SW Legal studies in Business

Congress Clearly Chooses to Prohibit All Use of Marijuana; No Medical Exception
Description The Supreme Court held that the courts cannot create a common-law or equity medical use exception to the strict federal statute that governs marijuana. Congress has clearly chosen to regulate this drug in a highly restrictive manner, so the courts may not interfere.
Topic Criminal Law
Key Words Controlled Substances Act; Marijuana; Medical Use
C A S E   S U M M A R Y
Facts The Oakland Cannabis Buyers' Cooperative was organized to distribute marijuana to qualified patients for medical purposes. The U.S. government sued to enjoin the Coop under the Controlled Substances Act which prohibits the distribution, manufacturing, and possession of controlled substances, which includes marijuana. The federal district court enjoined the Coop's activities, but it continued to distribute marijuana, at which point it held the Coop in contempt of court. The Coop defended that it distributed marijuana only for those who had a medical necessity and that this provides a common-law necessity defense. The federal appeals court held that medical necessity is a defense that may be applied to the Coop's practice in equity. The government appealed to the Supreme Court.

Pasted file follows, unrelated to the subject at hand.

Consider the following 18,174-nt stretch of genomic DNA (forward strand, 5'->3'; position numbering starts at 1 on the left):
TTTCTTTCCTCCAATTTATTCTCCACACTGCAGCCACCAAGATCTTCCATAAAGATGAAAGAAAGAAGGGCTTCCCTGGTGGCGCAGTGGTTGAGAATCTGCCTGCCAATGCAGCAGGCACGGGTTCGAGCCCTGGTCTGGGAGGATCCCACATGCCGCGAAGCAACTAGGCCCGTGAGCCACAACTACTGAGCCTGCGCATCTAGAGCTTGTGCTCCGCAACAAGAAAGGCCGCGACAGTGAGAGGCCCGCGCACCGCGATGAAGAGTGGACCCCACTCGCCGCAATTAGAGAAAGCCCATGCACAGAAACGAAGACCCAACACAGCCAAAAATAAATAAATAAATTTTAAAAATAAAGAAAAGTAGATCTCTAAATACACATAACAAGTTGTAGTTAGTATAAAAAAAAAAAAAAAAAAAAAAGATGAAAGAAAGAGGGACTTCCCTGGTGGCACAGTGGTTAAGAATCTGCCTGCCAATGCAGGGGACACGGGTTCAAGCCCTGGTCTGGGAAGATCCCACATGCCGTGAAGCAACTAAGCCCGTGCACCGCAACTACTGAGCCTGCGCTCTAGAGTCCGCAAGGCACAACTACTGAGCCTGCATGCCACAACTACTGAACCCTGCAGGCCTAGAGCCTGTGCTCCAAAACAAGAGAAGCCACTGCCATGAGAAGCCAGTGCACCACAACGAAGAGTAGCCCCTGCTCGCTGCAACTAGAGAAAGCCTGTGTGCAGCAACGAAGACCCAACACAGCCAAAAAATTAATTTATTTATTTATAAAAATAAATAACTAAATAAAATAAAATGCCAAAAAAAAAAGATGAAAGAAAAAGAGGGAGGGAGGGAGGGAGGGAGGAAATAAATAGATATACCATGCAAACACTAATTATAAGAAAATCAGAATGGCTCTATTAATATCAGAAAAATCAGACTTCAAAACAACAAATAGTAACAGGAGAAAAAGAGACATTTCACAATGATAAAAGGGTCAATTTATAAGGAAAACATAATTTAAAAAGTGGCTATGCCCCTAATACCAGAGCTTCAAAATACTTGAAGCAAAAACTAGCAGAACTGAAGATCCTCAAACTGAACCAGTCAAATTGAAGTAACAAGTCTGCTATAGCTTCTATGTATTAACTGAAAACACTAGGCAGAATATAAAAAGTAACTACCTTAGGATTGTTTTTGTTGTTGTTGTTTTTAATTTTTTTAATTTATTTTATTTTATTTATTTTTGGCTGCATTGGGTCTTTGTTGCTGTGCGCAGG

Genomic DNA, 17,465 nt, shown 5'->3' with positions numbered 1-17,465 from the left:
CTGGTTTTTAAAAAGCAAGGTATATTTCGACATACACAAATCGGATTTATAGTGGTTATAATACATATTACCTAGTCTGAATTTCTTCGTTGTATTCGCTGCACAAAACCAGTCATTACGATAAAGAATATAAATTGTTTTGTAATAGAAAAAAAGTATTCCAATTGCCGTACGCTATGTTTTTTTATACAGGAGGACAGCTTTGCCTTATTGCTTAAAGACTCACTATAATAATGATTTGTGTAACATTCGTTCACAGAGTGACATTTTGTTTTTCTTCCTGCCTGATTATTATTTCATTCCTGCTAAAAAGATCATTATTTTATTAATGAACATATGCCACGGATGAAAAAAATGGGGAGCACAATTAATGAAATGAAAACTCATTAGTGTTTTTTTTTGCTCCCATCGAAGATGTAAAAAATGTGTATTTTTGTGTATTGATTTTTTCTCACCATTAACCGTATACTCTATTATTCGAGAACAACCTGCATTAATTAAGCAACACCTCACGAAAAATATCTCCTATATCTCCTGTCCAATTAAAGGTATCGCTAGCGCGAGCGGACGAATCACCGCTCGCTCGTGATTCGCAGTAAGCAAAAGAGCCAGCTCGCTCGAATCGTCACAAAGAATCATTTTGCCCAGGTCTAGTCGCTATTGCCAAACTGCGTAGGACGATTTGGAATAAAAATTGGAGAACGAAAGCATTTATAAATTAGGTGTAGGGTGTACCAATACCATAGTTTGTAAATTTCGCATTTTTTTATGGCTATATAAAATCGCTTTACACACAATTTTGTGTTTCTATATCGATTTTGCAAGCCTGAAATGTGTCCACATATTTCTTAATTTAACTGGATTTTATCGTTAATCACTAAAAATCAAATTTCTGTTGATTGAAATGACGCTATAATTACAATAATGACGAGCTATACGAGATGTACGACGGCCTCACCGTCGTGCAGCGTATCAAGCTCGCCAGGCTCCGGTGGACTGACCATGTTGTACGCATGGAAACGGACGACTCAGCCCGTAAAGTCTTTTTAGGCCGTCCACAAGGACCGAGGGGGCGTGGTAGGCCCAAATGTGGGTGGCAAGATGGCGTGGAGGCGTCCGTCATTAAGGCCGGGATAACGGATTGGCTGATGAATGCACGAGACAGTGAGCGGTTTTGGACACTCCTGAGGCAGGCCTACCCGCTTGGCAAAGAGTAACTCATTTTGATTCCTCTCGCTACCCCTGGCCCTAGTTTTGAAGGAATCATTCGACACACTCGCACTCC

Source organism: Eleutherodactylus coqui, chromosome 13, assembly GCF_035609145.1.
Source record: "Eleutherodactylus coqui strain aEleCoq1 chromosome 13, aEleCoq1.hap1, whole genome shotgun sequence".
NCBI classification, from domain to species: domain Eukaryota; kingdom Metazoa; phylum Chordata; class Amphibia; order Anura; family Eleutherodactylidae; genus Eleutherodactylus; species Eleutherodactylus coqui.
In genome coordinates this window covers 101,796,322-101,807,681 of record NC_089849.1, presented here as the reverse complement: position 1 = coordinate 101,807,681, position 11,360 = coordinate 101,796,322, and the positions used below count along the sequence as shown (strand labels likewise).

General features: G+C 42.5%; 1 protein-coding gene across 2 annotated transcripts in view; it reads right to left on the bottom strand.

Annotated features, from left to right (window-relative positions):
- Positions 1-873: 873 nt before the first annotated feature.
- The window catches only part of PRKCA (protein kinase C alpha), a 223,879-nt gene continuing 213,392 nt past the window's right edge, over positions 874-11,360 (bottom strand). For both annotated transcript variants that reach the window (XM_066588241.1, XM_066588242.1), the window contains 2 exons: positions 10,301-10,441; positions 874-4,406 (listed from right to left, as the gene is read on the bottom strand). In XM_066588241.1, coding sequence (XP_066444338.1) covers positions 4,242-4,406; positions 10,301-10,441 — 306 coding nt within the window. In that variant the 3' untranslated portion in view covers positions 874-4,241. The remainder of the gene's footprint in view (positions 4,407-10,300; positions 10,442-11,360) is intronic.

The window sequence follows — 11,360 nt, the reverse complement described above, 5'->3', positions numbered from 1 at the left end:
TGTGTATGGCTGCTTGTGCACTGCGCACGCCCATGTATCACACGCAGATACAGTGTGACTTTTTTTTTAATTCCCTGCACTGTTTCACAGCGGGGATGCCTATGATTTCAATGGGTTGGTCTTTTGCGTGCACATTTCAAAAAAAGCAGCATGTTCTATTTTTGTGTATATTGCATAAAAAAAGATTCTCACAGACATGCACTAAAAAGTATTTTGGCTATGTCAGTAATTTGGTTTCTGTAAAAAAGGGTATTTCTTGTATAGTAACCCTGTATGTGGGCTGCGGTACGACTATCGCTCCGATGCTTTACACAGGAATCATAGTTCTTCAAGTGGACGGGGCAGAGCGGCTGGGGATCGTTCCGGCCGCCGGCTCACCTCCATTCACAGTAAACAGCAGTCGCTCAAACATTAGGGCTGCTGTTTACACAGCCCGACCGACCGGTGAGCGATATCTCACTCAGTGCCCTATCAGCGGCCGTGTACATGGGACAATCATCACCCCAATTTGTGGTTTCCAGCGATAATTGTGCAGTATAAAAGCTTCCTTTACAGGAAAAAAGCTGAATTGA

Decision Reversed. In a unanimous decision the Court held that there is no common-law medical necessity exceptions to the Controlled Substances Act's restrictions on marijuana. Further, courts cannot use their powers of equity to ignore the judgment of Congress. The only use is for government-approved research projects. Congress has the Constitutional power to regulate drugs. Under the regulatory scheme, some drugs, such as marijuana, are schedule I drugs, the most restricted. Congress has expressly considered this issue and refused to change the law.
Citation U.S. v. Oakland Cannabis Buyers' Cooperative, - S.Ct. - (2001 WL 501567, Sup. Ct., 2001)

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